“Mastering the complex task of producing individualized premium products requires innovative IT and software solutions.”
A cross-industry collaborative effort to boost intelligent manufacturing knuckled down to work properly this week, with the Open Manufacturing Platform (OMP) launching working groups and new steering group members.
The OMP, founded in 2019 by BMW and Microsoft, operates under a Linux Foundation umbrella and hopes to help make supply chains and industry work in closer harmony, including via data sharing across supply chains.
This week it added the Bosch Group, car parts manufacturer ZF Friedrichshafen and global brewery Anheuser-Busch InBev as steering group members and launched working groups dedicated to Industrial IoT reference architecture, and core services for ATS (autonomous transport systems).
What’s the Goal Here?
The goal is to have major industrial and supply chain companies working under the auspices of the Linux Foundation to create an environment of manufacturing innovation built on open source principles and data sharing.
One of the working groups established this month will look at the best practice in connecting IoT devices to the cloud. A key factor in this will to increase support for the OPC Unified Architecture (UA). This UA was first released in 2008 by the OPC Foundation, a standards and specification organisation that is trying to created a unified vision for how data is captured and exchanged between industry firms and between vendors.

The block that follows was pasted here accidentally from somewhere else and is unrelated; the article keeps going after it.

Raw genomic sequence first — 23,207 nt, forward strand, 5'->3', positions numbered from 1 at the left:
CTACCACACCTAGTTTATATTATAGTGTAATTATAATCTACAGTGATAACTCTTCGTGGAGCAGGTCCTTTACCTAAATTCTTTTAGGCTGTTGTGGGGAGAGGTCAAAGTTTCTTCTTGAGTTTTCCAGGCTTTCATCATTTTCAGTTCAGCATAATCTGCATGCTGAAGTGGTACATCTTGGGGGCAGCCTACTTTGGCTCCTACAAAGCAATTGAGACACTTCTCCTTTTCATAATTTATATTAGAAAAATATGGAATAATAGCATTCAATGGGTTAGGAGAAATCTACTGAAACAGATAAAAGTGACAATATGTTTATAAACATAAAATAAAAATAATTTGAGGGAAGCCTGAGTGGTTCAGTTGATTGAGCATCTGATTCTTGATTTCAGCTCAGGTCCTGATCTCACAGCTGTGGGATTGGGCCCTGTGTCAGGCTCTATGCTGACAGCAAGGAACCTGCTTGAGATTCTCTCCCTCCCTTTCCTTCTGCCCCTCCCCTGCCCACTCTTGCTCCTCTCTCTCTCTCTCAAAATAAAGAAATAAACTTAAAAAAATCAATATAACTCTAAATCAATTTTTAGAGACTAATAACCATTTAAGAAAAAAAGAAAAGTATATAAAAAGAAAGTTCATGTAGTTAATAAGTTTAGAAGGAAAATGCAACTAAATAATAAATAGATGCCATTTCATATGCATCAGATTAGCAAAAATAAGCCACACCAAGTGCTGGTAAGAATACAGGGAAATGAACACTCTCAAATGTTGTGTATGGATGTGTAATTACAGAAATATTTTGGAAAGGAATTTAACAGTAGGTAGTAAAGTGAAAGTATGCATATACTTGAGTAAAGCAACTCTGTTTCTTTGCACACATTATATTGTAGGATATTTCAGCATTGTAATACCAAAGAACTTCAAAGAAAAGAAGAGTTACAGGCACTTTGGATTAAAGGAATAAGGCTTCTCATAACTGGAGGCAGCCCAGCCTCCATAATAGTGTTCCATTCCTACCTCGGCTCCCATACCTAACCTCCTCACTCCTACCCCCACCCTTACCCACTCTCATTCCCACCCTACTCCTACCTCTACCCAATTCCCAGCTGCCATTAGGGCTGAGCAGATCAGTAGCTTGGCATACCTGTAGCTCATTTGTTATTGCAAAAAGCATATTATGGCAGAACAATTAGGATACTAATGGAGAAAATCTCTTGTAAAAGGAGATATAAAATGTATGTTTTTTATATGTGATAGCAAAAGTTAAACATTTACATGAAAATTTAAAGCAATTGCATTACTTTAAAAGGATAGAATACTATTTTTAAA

Werner Balandat, head of production management at German car parts company ZF Friedrichshafen AG said: “Today, it is all about analytics and predictions but without data, no analytics and without connectivity, no data. Modern devices can easily be connected via the OPC UA.”
He added: “The working group IoT Connectivity will focus on providing industrial-grade edge and cloud functionalities for the integration and management of OPC UA devices in brownfield environments.”
A second OMP working group is focused on creating a semantic data modelling system that will make ‘data understandable’ and detail the connections between data across the manufacturing process.
Dr.-Ing. Michael Bolle, Member of the Board of Management, Robert Bosch GmbH commented that: “Users no longer receive cryptic, incomprehensible numbers and characters, but production-relevant information including their context. This semantic data structure ensures improvements along the entire value chain and makes AI-based business models possible on a large scale.”
The working groups are made up of members from the BMW Group, Microsoft, Anheuser-Busch InBev, Bosch Group and ZF Friedrichshafen AG.
The Open Manufacturing Platform
First launched by Microsoft and the BMW group, the OMP runs as part of the Linux Foundation’s Joint Development Foundation, which helps provide the platform with technical specifications and industry standard support.
The OMP is built on the Microsoft’s Azure industrial IoT Cloud Platform. In keeping in line with the goal of the project the platform has been designed with the aim of facilitating the sharing of open source components and open data models. The platform has established a technology framework in which firms can share smart factory insights within the automotive and manufacturing industries, as well as IoT device specifications and controls.
Oliver Zipse, member of the Board of Management of BMW AG, Production commented at the launch of the OMP that: “Mastering the complex task of producing individualized premium products requires innovative IT and software solutions.”
“The interconnection of production sites and systems as well as the secure integration of partners and suppliers are particularly important. We have been relying on the cloud since 2016 and are consistently developing new approaches. With the Open Manufacturing Platform as the next step, we want to make our solutions available to other companies and jointly leverage potential in order to secure our strong position in the market in the long term.”